60. Córdoba-Aguilar A. Chagas bugs and Trypanosoma cruzi: puppets and puppeteer? Acta Trop. 2020;211:105600.

  61. Gomes ML, Macedo AM, Vago AR, Pena SDJ, Galvão LMC, Chiari E. Trypanosoma cruzi: Optimization of polymerase chain reaction for detection in human blood. Exp Parasitol. 1998;88:28–33.

    CAS  PubMed  Article  Google Scholar 

  62. Lukeš J, Lys Guilbride D, Votýpka J, Zíková A, Benne R, Englund PT. Kinetoplast DNA Network: evolution of an Improbable structure. Eukaryot Cell. 2002;1:495–502.

    PubMed  PubMed Central  Article  CAS  Google Scholar 

  63. Klingbeil MM, Englund PT. Closing the gaps in kinetoplast DNA network replication. Proc Natl Acad Sci USA. 2004;101:4333–4.

    CAS  PubMed  PubMed Central  Article  Google Scholar 

Download references

Acknowledgements

The authors thank Dr. José Jurberg of the Laboratório Nacional e Internacional de Referência em Taxonomia de Triatomíneos do Instituto Oswaldo Cruz (IOC) /Fiocruz for providing the triatomines to the Parasitology Sector  of the Departamento de Ciências Básicas da Saúde at the Universidade Estadual de Maringá.

Funding

Financial support was provided by: Coordenação de Aperfeiçoamento de Pessoal de Nível Superior-Brazil (CAPES) (Financing Code 001), the Fundação Araucária de Apoio ao Desenvolvimento Científico e Tecnológico do Estado do Paraná (10943812,251//2014) and the Conselho Nacional de Desenvolvimento Científico e Tecnológico (CNPq) (483469/2013–0).

Author information

Authors and Affiliations

Authors

Contributions

APA: Conceived and designed the experiments; Execution of scientific experiments; Analyzed the data; Contributed reagents/materials/analysis tools; Wrote the paper and english translation. HFLS: Conceived and designed the experiments; Execution of scientific experiments and statistical analysis. MPMS: Conceived and designed the experiments; Execution of scientific experiments and analyzed the data. GFI: Execution of scientific experiments and analyzed the data. JVT: Execution of scientific experiments and analyzed the data. NSF: Execution of scientific experiments; Statistical analysis; Wrote the paper and english translation. APMT: Conceived and designed the experiments and execution of scientific experiments. MJOT: Conceived and designed the experiments; Analyzed the data; Contributed reagents/materials/analysis tools; Wrote the paper and English translation. All authors read and approved the final manuscript.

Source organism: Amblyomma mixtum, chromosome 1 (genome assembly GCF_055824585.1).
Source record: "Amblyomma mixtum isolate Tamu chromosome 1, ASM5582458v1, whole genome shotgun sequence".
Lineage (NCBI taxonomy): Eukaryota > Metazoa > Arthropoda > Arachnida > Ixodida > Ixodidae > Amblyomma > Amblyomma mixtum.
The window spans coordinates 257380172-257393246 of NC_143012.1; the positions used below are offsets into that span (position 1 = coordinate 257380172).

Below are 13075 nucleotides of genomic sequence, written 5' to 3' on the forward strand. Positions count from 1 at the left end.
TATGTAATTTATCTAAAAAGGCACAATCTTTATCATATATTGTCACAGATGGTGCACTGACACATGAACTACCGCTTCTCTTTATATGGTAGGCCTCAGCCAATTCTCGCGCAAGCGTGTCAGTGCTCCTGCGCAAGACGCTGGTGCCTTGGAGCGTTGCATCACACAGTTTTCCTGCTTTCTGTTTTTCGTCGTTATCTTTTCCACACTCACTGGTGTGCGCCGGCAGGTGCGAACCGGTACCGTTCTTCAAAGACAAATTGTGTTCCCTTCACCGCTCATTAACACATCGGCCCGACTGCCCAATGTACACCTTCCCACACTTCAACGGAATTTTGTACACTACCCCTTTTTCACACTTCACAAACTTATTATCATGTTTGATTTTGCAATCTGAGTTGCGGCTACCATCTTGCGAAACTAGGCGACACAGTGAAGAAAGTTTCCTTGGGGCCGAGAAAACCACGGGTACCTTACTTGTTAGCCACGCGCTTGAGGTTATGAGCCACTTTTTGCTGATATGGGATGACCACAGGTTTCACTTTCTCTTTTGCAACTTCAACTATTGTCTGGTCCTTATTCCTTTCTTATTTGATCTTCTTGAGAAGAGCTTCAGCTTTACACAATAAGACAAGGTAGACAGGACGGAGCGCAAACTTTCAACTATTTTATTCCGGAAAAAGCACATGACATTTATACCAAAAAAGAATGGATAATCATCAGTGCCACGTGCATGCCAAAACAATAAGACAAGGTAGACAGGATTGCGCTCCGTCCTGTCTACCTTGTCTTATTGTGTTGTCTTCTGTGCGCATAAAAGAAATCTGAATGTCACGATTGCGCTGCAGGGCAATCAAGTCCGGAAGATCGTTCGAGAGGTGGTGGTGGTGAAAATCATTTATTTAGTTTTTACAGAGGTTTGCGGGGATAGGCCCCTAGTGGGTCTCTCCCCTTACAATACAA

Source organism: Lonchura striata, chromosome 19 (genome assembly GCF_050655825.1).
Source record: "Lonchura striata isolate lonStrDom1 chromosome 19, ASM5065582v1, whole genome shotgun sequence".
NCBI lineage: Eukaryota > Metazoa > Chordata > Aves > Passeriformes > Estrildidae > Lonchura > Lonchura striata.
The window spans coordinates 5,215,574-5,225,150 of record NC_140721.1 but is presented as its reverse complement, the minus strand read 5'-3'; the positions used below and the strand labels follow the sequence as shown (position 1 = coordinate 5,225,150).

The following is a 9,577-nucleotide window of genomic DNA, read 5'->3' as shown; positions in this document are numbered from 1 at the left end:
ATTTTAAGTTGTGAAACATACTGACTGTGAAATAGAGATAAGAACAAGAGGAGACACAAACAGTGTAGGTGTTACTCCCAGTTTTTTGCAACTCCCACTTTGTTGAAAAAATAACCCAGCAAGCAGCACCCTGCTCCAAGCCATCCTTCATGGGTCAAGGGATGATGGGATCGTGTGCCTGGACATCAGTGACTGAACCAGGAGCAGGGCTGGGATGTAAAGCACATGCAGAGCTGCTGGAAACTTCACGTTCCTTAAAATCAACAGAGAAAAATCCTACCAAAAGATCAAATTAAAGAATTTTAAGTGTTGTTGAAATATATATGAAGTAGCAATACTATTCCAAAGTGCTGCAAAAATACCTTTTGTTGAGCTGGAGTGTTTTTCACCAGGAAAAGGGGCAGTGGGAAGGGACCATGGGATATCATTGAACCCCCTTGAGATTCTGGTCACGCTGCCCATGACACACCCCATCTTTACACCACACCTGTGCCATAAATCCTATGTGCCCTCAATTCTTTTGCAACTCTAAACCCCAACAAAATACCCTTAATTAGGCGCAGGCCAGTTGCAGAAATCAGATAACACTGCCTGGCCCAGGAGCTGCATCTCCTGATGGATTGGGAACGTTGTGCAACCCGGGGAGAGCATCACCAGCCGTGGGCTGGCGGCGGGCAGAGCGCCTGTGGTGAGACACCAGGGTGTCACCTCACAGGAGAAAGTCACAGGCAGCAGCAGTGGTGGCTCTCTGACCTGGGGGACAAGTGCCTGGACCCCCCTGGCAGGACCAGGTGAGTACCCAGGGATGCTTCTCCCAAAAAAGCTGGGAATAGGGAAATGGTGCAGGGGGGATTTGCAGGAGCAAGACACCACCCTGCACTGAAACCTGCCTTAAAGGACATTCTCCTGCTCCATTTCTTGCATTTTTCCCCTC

Corresponding author

Correspondence to Ana Paula de Abreu.

Ethics declarations

Ethics approval and consent to participate

This work was approved by the Comissão de Ética no Uso de Animais of Universidade Estadual de Maringá (CEUA/UEM) (registration number 9659251017). The use of T. cruzi strains obtained from humans was approved by the Ethics Committees of the Fundação de Medicina Tropical Doutor Heitor Vieira Dourado (registration no. 360/07) and of UEM (registration no. 100/04 and 375/07).

Consent for publication

Not applicable.

Competing interests

The authors declare that they have no competing interests.

Additional information

Publisher's Note

Springer Nature remains neutral with regard to jurisdictional claims in published maps and institutional affiliations.

Rights and permissions

Open Access This article is licensed under a Creative Commons Attribution 4.0 International License, which permits use, sharing, adaptation, distribution and reproduction in any medium or format, as long as you give appropriate credit to the original author(s) and the source, provide a link to the Creative Commons licence, and indicate if changes were made. The images or other third party material in this article are included in the article's Creative Commons licence, unless indicated otherwise in a credit line to the material. If material is not included in the article's Creative Commons licence and your intended use is not permitted by statutory regulation or exceeds the permitted use, you will need to obtain permission directly from the copyright holder. To view a copy of this licence, visit http://creativecommons.org/licenses/by/4.0/. The Creative Commons Public Domain Dedication waiver (http://creativecommons.org/publicdomain/zero/1.0/) applies to the data made available in this article, unless otherwise stated in a credit line to the data.

Reprints and Permissions

About this article

Verify currency and authenticity via CrossMark

Cite this article

de Abreu, A., Lucas da Silva, H.F., Sarto, M.M. et al. Infection susceptibility and vector competence of Rhodnius robustus Larrousse, 1927 and R. pictipes Stal, 1872 (Hemiptera, Reduviidae, Triatominae) for strains of Trypanosoma cruzi (Chagas, 1909) (Kinetoplastida, Trypanosomatidae) I, II and IV. Parasites Vectors 15, 239 (2022). https://doi.org/10.1186/s13071-022-05350-3

Download citation

  • Received:

  • Accepted:

  • Published:

  • DOI: https://doi.org/10.1186/s13071-022-05350-3

Keywords

  • Chagas disease
  • DTUs
  • Experimental infection
  • Triatomines